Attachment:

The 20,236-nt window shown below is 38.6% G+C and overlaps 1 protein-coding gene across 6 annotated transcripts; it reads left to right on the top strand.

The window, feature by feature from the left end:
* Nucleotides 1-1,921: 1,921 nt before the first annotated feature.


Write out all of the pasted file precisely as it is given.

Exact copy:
The 20,236-nt window shown below is 38.6% G+C and overlaps 1 protein-coding gene across 6 annotated transcripts; it reads left to right on the top strand.

The window, feature by feature from the left end:
* Nucleotides 1-1,921: 1,921 nt before the first annotated feature.